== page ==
I read that Hermes Press is reprinting the first two years of George Wunder's Terry and the Pirates. It's a welcome project, though a 9x12-inch book isn't likely to full justice to Wunder's artwork, Especially the Sundays. I feel a shiver whenever I read that Sundays will be "thoroughly restored."
In a recent post Ger Apeldoorn offered black-and-white samples of early George Wunder Terrys. As it happens, a couple of the Sundays which open Ger's post are the ones missing from my stack of 1947 tear sheets. Wunder took over Terry and the Pirates on 30 December 1946. As Ger notes, when he started drawing the strip Wunder followed Caniff's lead for a while before developing his personal style. However this was true mostly with character faces: Wunder's highly-detailed, heavily-inked approach to drapery and settings changed the strip's look immediately. Ger's posting prompted me to dig out my box of old Sundays and scan the few examples I have of Wunder's first Terry continuity.
In this story Wunder polishes off two major Caniff characters. Wunder only used six members of Caniff's vast cast. Three enjoyed long runs. Hotshot Charlie continued as Terry's comic sidekick for several more years. Eventually he married Spray O'Hara and left the strip. Chopstick Joe, a shady Chinese entrepreneur, was the boys' sometime employer in the years preceding Terry's return to the Air Force. The unforgettable Dragon Lady continued to pop in and out during the life of the strip, looking different every time. The other three holdovers were Terry's big-brother surrogate Pat Ryan, arch-villain Tony Sandhurst and the voiceless giant Big Stoop. Pat returns briefly in Wunder's second continuity, then fades forever. Sandhurst and Big Stoop make their final appearances in this episode.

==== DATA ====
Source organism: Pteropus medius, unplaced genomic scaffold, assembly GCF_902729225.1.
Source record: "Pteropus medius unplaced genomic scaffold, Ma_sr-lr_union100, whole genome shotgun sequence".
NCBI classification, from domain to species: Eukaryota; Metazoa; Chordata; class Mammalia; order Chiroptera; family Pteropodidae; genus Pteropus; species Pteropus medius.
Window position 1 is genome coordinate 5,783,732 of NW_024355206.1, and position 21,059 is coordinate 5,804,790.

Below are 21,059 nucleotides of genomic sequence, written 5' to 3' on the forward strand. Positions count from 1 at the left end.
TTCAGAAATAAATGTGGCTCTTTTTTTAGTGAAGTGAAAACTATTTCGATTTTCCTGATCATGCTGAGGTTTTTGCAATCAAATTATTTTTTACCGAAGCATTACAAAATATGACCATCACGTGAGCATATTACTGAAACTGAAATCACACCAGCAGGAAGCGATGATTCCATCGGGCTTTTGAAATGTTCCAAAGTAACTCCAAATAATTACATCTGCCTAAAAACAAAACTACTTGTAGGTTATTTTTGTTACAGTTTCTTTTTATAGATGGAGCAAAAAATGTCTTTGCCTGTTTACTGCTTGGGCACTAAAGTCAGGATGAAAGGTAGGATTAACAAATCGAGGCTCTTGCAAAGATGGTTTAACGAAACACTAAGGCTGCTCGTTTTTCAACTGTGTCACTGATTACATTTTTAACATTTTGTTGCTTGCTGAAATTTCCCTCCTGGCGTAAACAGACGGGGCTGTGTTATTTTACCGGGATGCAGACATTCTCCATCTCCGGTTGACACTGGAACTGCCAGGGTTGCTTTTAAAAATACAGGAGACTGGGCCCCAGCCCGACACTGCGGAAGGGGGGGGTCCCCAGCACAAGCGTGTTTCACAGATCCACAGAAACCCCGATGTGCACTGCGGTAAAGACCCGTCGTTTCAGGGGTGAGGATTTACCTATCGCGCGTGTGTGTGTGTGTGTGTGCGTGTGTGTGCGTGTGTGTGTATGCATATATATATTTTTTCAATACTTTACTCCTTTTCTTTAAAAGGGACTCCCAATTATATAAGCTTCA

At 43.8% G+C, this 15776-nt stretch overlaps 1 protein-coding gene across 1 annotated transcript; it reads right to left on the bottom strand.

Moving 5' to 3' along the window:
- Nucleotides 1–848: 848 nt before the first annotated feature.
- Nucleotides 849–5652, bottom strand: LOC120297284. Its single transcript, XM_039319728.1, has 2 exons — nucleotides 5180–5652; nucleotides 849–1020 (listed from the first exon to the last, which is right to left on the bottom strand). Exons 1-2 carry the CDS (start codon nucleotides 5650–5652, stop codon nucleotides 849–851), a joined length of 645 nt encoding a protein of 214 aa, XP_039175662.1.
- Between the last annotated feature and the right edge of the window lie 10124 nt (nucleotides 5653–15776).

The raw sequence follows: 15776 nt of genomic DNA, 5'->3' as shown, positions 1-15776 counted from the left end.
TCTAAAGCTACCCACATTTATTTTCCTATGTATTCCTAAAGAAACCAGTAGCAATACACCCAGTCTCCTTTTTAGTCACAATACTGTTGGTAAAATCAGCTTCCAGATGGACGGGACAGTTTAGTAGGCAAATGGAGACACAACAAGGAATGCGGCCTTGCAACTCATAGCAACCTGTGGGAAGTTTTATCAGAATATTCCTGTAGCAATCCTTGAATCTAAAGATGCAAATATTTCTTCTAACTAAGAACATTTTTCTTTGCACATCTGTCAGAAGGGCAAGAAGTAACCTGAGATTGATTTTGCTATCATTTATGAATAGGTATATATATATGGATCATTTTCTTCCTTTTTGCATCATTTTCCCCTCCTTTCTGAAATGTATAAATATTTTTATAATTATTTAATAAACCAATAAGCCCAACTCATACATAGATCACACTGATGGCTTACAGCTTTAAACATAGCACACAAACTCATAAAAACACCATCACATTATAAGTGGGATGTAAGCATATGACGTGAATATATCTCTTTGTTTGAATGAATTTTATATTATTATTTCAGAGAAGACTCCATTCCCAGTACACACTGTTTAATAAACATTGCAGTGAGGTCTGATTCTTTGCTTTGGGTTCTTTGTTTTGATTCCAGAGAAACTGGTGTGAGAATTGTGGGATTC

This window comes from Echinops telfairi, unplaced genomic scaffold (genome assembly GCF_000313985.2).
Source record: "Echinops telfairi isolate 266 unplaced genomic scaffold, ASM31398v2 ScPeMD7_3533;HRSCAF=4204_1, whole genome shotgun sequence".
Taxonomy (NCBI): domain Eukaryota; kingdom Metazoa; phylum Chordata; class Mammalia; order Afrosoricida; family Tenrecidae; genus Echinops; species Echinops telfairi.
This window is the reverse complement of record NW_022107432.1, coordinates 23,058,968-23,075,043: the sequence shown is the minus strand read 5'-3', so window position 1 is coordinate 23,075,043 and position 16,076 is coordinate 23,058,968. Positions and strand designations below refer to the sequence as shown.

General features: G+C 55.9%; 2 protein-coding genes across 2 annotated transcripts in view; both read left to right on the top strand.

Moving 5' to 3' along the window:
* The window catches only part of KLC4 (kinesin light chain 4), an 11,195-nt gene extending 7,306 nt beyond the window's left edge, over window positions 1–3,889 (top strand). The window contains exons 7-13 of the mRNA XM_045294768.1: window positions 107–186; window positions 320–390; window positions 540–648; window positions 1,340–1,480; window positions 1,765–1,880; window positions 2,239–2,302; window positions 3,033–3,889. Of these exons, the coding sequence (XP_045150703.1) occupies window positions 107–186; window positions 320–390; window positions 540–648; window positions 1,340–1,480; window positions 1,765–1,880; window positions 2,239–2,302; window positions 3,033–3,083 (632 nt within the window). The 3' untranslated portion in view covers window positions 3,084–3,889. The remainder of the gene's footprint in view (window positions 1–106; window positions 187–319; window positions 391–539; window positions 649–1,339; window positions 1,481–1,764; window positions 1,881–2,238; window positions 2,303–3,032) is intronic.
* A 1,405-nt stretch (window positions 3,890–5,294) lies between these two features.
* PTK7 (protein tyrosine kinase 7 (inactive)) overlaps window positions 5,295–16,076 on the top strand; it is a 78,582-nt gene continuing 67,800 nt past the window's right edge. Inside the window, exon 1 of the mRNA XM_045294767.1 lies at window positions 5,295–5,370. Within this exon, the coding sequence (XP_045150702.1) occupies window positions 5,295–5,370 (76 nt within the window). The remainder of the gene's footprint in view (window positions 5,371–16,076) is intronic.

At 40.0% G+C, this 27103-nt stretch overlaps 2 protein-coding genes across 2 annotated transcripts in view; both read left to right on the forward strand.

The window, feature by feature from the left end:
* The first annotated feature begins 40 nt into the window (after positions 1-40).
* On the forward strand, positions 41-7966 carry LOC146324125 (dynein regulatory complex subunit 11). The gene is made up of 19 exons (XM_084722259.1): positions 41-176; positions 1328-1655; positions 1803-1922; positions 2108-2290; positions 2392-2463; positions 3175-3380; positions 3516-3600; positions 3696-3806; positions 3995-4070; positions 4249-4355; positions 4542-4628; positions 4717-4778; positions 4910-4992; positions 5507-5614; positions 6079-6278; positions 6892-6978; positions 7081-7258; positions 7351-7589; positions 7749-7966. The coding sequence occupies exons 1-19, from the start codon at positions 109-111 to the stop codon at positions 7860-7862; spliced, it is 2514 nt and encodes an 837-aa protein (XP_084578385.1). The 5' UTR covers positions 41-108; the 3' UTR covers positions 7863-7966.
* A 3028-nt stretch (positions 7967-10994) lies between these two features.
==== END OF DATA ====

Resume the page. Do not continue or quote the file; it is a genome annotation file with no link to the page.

As a young fan I used to wonder why Wunder didn't use more of Caniff's famous characters. Over the years I realized Wunder probably knew he'd never satisfy anyone with his take on the likes of Burma, Normandie, Flip Corkin, and the other wartime friends and foes Caniff had made famous. I'll wager he decided to make a clean break and create his own group of players who could rise or fall on their own merits. Except for the Dragon Lady; he'd have been a fool to dump her. At any rate, Wunder's story philosophy was different from Caniff's. Instead of complex, intertwining storylines with characters disappearing and reappearing, Wunder told self-contained stories. He almost never brought a character back.
The following Sundays were published in February and March of 1947. Sorry about the missing dates; check Ger's site to view some of them.
|2 Feb 1947|
|16 Feb 1947|
|23 Feb 1947|
|2 Mar 1947|
|9 Mar 1947|